Now I'm not going to proclaim that these theories of scanning with VueScan are right or wrong. But based on the number of issues I've had while scanning; these were the resolves. I'm a huge supporter of scanning your own film: saves money, more control, and creates self-reliance.
Here's what my workplace looks like.
What You'll Need
- Canon CanoScan 8800F: This is a decent sized, affordable, and quick flatbed scanner.
- HP 530 Laptop: I won it as a part of a scholarship after high school. I think my PC (it's a six core) is much fast, but the majority of my software in on the laptop. I've had it since 2008.
- Photoshop Cs3: I had Cs3 and Vuescan before getting Cs5. So I installed Vuescan 9 plugin for photoshop with Cs3.
- VueScan 9: It can do great things, but it's been a headache at times. I needed another scanning program so I could scan sprocket holes. Canon doesn't scan them on their own.
Starting with VueScan 9
Step 1: If you are going to use any of the Lomo scanning masks; you can't have it pushed to the top of the scanner. Vuescan will try to scan by making a bunch of stop-and-go sounds; then fail.
Solution: Push the mask to the bottom of the scanning bed, it keeps it level. There is a drawback, part of your image area will be lost. You can always just flip it around when you get to that end of the roll; or use something to space the bottom of the scanner from the mask but it should be something that is perfectly leveled.
Step 2: With VueScan, less is not more. Down at the bottom click on 'More'. It's all the same options.
Step 3: If you are only posting photos on Lomography or just sharing them. I would say use a lower DPI. I find 1200 dpi does it for me: plenty of quality and workable file sizes. When I first started scanning my own photos I would jack the DPI as high as it would go. Well if it's a 120mm shot you are going to end up with 50mb to 60mb image and it will take over an hour to scan each frame.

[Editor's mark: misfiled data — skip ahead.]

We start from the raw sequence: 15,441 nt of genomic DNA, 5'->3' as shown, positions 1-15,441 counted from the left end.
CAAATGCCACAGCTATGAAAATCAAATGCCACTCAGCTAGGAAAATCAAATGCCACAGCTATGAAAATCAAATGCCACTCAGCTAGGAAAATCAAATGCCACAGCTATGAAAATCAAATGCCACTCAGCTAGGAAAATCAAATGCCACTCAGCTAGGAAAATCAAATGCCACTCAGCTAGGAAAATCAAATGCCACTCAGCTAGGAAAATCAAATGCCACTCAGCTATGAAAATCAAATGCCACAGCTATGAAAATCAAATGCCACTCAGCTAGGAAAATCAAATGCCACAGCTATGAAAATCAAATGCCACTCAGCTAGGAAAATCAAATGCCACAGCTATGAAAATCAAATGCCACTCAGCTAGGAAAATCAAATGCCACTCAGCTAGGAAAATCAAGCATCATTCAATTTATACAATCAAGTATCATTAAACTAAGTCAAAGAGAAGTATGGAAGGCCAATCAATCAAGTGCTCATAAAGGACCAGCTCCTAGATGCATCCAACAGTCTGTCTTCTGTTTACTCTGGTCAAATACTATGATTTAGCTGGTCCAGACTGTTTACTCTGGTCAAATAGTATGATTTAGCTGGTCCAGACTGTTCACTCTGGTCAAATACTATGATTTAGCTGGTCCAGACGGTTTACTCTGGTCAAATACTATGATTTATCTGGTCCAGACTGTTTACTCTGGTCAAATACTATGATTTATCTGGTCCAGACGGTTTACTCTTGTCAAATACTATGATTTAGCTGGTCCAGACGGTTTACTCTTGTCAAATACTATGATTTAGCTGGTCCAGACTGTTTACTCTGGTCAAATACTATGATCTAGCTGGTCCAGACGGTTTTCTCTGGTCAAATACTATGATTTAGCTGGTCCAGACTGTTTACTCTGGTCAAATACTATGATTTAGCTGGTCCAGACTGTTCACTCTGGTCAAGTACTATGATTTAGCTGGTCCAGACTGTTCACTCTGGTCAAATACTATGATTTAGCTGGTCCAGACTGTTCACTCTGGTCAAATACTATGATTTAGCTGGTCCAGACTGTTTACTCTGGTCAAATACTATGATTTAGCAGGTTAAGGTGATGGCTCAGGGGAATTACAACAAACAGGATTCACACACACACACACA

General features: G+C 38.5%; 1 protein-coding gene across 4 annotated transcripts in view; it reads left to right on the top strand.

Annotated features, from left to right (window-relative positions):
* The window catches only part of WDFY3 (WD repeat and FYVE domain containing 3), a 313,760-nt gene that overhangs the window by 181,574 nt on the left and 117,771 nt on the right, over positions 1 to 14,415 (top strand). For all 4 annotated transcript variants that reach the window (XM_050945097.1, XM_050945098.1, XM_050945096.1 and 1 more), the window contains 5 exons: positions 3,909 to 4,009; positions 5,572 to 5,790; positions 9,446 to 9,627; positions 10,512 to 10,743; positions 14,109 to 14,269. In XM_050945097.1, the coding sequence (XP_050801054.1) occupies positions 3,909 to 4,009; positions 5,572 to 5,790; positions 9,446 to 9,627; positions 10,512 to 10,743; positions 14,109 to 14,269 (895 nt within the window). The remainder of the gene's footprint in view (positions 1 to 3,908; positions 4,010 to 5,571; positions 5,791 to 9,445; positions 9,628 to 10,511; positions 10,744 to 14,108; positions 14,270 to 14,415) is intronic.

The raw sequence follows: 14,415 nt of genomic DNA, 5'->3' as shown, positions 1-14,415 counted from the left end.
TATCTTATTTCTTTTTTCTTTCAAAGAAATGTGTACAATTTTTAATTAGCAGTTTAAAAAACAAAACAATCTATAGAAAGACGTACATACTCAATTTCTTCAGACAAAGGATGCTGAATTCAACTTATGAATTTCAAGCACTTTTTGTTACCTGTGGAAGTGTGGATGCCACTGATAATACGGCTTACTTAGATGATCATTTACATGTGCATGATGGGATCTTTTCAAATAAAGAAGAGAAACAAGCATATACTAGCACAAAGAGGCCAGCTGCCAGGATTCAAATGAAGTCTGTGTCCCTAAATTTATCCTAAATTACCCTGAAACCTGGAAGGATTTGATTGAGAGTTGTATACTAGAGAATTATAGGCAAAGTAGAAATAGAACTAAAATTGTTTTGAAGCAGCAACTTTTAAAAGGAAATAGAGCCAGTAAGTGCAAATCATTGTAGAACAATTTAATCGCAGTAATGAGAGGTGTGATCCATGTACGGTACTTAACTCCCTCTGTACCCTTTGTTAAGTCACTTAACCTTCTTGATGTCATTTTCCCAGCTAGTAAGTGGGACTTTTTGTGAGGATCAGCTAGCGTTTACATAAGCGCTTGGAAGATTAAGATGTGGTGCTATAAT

Step 4: If you are scanning sprockets or weird image sizes set Crop to manual.
Step 5: 'Filter'. This was something that was giving me the worst headache and I had no idea that's what it had been. The issue I had with it was a drop box called Infrared cleaning. I was getting: weird distortion exaggerated grainy look, and underexposure. I drove myself mad and couldn't figure it out. Now it doesn't affect most photos; that was the crazy part.
Solution: All that stuff in Filter? Turn them all off. Honestly, I don't know who those settings are for.
Step 6: The 'Color' tab. Go to the color balance drop box and switch it to manual. There are a ton of sliders here; some you will use and others you will not. Focus just on: Black point, White point, Curve low and high, and Brightness. You will have to tweak these to get your desired results. I find I need just a tab of White point for all my photos; like .02 at least.
Step 7:'Output'. Now to keep yourself from having to resize your photos later I say set your max Log file for 5mb.
Step 8: No because I am using the photoshop plug-in; when I hit the last page my photo is taken straight from VueScan and dropped into photoshop. In Photoshop I do my last few adjustments: rotate, maybe a curve, then take it from a 16bit image to an 8bit, and save it as a jpeg.
So these were some of the challenges I had with scanning my own film with Vuescan. Despite the difficulty having Vuescan has been terrific. I do historical preservation and get odd size negatives that Canon's automatic settings can't handle. I also hope this helps anyone who was looking for more information on Vuescan.